When you decided you wanted to compose and go into a different style, did that change as you were writing? Did you write what you thought you were going to write or did it surprise you?
It didn’t surprise me but I didn’t know what to expect because it wasn’t my plan to write neoclassical music. Like I said, I started losing connection with the notes I was playing and then the first thing I actually did was have a lot of theoretical and technical background and I said to myself okay let it all go and start with one note and then try it, with simple chords and from there on I’ll see what happens and this was the result. So it didn’t really surprise me because I was of course all the time there myself but I didn’t know what to expect.
In May you released your EP Prologue, how would you describe the sound of this to someone who hasn’t heard it yet or heard your music?
I would say it’s cinematic, that’s a word I always use. It’s really easy to imagine a film or documentary. For the rest it’s mostly piano, of course, centred but sometimes with more instruments like celli and choir. Actually, it’s really hard for me to explain to people what kind of music it is but it’s sort of neoclassical. I don’t know what the coming years will bring, I don’t feel any restrictions.
Is there a piece in Prologue that is particularly meaningful to you? If so, which is it and why?
All of them, otherwise they wouldn’t have made it. All of the songs have a meaning, not that I can describe the meaning like ‘oh this is about that person or this’, that’s also not how I write. I just play a note and let the music decide but all in a very intense way.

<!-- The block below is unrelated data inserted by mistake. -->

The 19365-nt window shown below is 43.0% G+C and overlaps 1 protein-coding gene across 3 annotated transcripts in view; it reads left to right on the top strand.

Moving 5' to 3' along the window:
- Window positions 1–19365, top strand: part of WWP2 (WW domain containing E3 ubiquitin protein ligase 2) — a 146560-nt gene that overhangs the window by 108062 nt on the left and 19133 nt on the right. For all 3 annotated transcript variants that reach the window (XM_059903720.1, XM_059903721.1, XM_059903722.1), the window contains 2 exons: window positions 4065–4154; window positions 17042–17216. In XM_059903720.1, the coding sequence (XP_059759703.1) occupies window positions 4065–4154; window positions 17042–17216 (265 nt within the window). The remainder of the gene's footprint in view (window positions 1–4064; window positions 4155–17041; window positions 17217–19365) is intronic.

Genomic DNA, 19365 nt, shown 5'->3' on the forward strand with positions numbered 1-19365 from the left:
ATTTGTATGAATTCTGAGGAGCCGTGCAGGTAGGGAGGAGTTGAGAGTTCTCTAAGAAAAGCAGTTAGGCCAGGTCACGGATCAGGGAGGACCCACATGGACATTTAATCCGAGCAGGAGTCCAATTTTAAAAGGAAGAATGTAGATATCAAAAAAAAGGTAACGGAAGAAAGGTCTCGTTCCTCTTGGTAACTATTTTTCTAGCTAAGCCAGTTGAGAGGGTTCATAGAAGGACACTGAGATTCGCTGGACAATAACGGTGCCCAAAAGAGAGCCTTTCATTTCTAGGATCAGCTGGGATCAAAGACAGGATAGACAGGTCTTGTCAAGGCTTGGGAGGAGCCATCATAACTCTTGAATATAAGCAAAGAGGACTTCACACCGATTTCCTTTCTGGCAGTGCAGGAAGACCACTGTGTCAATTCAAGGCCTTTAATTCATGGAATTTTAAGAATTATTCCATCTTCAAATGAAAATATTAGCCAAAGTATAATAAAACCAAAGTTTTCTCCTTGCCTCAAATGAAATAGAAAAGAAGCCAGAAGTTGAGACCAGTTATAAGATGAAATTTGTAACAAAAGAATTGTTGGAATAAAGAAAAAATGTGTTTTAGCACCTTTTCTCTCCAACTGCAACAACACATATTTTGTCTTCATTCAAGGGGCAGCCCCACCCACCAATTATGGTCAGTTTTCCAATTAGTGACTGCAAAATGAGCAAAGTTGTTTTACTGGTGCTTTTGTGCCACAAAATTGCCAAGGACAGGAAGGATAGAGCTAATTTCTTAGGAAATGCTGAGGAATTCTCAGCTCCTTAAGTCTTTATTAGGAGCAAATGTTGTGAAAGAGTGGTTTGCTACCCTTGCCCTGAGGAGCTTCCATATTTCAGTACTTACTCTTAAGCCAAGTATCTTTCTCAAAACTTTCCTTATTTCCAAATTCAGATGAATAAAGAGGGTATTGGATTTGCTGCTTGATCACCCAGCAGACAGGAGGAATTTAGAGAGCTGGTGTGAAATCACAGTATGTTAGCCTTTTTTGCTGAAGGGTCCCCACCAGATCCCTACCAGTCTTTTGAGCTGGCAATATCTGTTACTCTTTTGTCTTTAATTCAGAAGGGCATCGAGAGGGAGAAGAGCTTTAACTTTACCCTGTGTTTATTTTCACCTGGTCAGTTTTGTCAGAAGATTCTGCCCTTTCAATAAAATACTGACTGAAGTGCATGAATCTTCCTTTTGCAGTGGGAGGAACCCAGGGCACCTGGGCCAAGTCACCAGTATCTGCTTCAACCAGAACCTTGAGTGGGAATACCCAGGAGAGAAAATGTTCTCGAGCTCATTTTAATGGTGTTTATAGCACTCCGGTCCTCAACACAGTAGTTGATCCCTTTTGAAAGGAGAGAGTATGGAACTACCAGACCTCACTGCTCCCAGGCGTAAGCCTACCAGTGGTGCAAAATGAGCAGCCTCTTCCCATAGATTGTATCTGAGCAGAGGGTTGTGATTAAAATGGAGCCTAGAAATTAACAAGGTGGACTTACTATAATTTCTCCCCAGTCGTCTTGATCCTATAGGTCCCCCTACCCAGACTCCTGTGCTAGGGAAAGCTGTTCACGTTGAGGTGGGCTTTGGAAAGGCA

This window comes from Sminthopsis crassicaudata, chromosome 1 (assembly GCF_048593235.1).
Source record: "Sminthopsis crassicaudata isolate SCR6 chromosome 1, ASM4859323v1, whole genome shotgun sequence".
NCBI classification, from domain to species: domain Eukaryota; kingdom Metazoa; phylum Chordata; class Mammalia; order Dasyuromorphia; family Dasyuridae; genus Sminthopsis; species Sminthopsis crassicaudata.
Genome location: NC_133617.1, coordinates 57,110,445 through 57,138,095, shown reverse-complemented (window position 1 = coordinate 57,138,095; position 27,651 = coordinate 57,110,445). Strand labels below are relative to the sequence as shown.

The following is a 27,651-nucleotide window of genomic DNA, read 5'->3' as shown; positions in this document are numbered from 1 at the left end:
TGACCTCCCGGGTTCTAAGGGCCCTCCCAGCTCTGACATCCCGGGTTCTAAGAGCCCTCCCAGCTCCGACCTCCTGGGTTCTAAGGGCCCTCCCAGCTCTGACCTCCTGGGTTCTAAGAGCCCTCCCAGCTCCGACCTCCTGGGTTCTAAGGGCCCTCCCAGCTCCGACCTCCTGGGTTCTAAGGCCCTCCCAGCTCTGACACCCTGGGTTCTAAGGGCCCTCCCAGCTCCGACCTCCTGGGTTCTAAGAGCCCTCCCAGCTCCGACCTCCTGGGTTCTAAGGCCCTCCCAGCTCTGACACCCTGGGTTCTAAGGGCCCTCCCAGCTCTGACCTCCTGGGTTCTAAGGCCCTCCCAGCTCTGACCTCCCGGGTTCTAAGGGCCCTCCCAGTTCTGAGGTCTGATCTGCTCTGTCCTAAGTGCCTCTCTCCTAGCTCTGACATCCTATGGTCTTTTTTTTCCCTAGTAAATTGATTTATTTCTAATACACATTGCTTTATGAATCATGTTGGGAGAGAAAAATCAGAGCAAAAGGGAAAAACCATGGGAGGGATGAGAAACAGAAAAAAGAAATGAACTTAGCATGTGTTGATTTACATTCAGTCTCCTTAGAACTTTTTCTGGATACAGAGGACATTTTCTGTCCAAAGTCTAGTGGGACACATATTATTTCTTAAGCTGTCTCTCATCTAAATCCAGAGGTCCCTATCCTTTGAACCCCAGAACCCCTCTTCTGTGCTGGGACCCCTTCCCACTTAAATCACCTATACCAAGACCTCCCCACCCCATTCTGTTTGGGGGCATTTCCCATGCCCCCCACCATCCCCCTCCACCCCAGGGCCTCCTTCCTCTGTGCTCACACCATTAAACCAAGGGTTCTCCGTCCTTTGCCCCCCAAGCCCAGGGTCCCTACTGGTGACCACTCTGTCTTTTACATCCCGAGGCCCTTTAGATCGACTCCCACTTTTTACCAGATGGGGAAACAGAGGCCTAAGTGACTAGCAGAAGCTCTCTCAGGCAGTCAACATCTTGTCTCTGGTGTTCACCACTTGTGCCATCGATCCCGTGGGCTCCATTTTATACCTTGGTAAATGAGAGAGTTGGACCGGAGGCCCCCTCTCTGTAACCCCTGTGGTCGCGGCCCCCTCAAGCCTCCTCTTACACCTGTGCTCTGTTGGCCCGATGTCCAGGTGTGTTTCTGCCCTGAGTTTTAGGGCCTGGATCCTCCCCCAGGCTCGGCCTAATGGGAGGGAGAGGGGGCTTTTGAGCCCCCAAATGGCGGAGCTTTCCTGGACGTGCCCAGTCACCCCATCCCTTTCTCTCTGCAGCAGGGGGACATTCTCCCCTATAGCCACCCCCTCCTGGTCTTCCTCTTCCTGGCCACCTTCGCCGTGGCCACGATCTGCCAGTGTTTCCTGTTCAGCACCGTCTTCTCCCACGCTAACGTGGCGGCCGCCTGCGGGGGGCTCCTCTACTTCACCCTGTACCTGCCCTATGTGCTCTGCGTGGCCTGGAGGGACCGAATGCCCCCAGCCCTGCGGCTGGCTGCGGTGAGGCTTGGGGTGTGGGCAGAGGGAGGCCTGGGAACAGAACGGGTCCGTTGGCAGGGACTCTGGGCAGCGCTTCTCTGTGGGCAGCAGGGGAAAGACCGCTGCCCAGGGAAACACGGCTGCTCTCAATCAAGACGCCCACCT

We really love the melody in ‘Charlotte’s Daydream’, and the moment when the strings come in. When you compose do you think about the melody or does it just happen?
No, I never really think. Some of them are composed in a more traditional way where I say ‘okay I want to write a melody’. But this particular song ‘Charlotte’s Daydream’, actually I did some live streams, just a few, and I did improvisation sessions and then one of the improvisations I did was Charlotte’s Daydream. So actually this one really happened. And of course it wasn’t there at once, so I began with this [plays piano], and then I guess during the session I was improvising I heard [sings the melody], then it goes to the third degree. So that part was there and then I had that [plays piano]. I’m not searching for difficult music. It’s not difficult music if you know what I mean. I studied jazz and they would say you cannot do that it’s too simple and now whenever the music feels it needs to go there, I don’t care. This song [Charlotte’s Daydream] existed and it came alive.